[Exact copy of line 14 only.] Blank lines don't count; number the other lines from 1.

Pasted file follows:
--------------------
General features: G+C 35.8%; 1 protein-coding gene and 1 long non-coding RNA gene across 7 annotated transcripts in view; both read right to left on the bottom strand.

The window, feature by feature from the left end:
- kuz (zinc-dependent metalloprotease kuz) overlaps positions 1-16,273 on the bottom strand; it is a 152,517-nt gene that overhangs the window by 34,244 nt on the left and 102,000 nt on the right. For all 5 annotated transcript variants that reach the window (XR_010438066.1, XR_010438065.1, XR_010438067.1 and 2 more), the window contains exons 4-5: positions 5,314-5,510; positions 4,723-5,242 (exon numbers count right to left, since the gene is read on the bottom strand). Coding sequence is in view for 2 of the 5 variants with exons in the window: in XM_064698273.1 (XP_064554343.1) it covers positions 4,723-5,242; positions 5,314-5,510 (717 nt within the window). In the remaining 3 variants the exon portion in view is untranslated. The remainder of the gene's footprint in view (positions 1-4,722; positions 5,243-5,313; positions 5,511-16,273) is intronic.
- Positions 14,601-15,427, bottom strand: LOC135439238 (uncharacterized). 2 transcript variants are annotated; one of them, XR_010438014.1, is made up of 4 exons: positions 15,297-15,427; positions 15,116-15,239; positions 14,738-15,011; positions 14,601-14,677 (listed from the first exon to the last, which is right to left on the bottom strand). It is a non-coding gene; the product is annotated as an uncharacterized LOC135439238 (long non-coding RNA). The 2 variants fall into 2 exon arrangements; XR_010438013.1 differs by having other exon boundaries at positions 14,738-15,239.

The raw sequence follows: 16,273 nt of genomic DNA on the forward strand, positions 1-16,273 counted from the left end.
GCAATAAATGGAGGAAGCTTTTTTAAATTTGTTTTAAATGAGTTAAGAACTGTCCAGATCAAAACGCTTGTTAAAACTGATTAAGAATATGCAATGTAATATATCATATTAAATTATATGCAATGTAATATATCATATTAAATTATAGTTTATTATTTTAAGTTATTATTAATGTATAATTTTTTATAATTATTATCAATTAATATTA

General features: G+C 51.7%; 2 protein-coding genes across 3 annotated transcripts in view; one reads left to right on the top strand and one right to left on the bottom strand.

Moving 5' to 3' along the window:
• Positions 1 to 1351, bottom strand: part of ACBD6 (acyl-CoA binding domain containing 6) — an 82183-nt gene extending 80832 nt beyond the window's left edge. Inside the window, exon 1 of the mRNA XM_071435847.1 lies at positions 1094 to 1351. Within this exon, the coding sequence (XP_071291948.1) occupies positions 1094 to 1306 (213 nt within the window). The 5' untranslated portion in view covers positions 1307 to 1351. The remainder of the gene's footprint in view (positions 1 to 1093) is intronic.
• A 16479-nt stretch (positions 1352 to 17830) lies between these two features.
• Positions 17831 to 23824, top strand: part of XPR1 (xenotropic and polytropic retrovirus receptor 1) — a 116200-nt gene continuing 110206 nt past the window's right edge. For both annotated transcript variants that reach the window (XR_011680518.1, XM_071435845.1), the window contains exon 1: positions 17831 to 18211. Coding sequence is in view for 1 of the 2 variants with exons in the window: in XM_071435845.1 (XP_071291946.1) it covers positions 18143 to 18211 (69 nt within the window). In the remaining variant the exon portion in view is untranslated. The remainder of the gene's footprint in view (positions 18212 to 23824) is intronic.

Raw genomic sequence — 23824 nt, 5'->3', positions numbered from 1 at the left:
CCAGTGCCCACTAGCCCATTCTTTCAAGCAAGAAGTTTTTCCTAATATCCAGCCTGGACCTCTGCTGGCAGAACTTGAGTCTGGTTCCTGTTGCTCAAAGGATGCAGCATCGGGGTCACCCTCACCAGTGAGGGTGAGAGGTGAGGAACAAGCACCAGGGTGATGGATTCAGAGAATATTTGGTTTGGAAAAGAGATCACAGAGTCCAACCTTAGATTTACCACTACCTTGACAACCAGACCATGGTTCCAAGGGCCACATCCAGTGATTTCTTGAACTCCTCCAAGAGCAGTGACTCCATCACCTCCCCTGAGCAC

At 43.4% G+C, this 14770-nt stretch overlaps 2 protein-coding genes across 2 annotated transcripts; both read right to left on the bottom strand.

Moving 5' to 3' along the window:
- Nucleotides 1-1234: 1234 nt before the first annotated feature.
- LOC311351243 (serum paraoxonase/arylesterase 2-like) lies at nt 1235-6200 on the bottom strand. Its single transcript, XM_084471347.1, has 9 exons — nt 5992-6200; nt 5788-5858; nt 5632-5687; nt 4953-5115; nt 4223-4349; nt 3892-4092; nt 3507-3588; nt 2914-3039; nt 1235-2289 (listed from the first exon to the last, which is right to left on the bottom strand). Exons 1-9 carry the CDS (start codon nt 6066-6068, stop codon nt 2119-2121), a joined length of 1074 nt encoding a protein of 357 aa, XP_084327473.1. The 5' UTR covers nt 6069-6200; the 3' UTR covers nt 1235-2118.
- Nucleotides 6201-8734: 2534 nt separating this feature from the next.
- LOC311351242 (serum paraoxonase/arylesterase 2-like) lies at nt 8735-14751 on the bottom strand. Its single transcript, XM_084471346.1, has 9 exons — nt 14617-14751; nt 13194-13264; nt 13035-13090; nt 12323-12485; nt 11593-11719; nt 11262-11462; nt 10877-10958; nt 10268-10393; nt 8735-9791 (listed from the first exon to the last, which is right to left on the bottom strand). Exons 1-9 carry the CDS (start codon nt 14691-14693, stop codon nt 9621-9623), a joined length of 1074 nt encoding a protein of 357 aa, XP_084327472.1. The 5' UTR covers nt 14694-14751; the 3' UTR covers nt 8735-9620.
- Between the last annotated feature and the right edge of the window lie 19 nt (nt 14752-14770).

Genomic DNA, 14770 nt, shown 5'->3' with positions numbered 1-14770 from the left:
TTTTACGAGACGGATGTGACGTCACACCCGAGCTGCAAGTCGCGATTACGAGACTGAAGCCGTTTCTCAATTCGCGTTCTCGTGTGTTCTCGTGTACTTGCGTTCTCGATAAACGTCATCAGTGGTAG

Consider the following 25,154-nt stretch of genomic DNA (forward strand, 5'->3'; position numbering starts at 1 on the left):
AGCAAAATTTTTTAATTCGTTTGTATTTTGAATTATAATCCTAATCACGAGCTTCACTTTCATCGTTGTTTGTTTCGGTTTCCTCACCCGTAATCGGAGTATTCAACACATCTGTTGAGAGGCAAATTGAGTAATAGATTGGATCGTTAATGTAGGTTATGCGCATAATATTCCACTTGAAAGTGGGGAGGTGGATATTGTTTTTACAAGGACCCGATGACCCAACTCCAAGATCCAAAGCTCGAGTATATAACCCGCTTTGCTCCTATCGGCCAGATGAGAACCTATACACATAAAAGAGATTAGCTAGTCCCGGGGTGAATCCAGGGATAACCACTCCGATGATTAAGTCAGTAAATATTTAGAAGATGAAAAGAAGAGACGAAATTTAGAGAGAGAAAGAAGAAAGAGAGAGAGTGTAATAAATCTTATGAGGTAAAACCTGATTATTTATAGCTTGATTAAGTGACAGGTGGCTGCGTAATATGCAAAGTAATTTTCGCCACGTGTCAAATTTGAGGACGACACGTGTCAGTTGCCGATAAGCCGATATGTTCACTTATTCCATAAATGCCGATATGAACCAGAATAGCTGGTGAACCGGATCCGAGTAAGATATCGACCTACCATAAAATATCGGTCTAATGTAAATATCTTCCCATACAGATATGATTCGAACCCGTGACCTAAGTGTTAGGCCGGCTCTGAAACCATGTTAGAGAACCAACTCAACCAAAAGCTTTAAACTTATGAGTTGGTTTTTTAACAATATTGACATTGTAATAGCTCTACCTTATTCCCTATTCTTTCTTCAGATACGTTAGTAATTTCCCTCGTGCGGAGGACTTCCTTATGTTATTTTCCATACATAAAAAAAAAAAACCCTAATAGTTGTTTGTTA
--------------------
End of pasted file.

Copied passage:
At 43.4% G+C, this 14770-nt stretch overlaps 2 protein-coding genes across 2 annotated transcripts; both read right to left on the bottom strand.